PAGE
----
First Lieutenant Shelby F. Westbrook was born on January 15, 1922, in the small town of Marked Tree, Arkansas, and died on August 17, 2016.
He was a Tuskegee Airman active during World War II.
During March 1943, Shelby Westbrook enrolled in aviation cadet training at Tuskegee Army Air Field.
Shelby knew he didn’t want to be in the infantry, despite the fact he had never been in an airplane before.
Westbrook completed his pilot training (class 44-b) and was sent to Selfridge Air Field near Detroit, Michigan, on February 8, 1944.
The Second Lieutenant Westbrook trained in single-engine fighter planes, while he was there.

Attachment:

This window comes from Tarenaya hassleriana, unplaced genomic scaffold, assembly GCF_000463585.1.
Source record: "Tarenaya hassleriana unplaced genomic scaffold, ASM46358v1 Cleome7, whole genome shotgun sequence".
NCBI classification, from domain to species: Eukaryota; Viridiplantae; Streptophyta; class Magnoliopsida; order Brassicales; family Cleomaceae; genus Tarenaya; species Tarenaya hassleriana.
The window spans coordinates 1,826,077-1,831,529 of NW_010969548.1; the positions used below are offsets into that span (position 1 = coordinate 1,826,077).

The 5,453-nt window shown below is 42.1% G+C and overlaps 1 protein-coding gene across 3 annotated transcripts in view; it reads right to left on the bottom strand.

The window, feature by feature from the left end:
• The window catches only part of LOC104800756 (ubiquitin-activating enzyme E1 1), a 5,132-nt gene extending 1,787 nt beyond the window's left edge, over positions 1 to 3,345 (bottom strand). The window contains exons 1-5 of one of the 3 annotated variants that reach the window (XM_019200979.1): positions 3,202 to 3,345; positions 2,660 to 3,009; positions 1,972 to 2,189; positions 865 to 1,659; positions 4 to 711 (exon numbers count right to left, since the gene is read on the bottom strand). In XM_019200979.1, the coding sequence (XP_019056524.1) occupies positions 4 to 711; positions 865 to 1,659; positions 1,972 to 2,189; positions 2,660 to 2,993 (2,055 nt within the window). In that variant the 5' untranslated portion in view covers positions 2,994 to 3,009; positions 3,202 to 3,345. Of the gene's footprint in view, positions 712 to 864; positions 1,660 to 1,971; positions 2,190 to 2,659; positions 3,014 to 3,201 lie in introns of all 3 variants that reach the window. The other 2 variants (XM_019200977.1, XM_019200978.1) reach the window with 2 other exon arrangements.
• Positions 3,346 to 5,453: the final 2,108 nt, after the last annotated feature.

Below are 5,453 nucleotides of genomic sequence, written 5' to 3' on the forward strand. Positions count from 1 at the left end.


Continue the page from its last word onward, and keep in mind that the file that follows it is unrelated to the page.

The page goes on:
Shelby was attached to the 99th Fighter Squadron of the 332nd Fighter Group, which was one of the first all-Black units formed by the Army Air Corps.
While he was strafing mission over Southern France, Westbrook witnessed fellow pilot Richard Macon crash into a building near Montpellier.
At the time it happened so quickly, the U.S. had no record of it. More than fifty years later, First Lieutenant Westbrook was able to confirm this happened as he was doing research with French-language materials.
For services in Europe, Shelby Westbrook was awarded the Distinguished Flying Cross, the Air Medal with five Clusters, the Presidential Unit Citation, the 15th Air Force Certificate of Valor, and five Battle Stars, as well as an air-to-air victory over a German Me-109 fighter on October 4, 1944.
He married Lulu Bell Leonard, in 1952.
Shelby Westbrook passed away at 94 years old.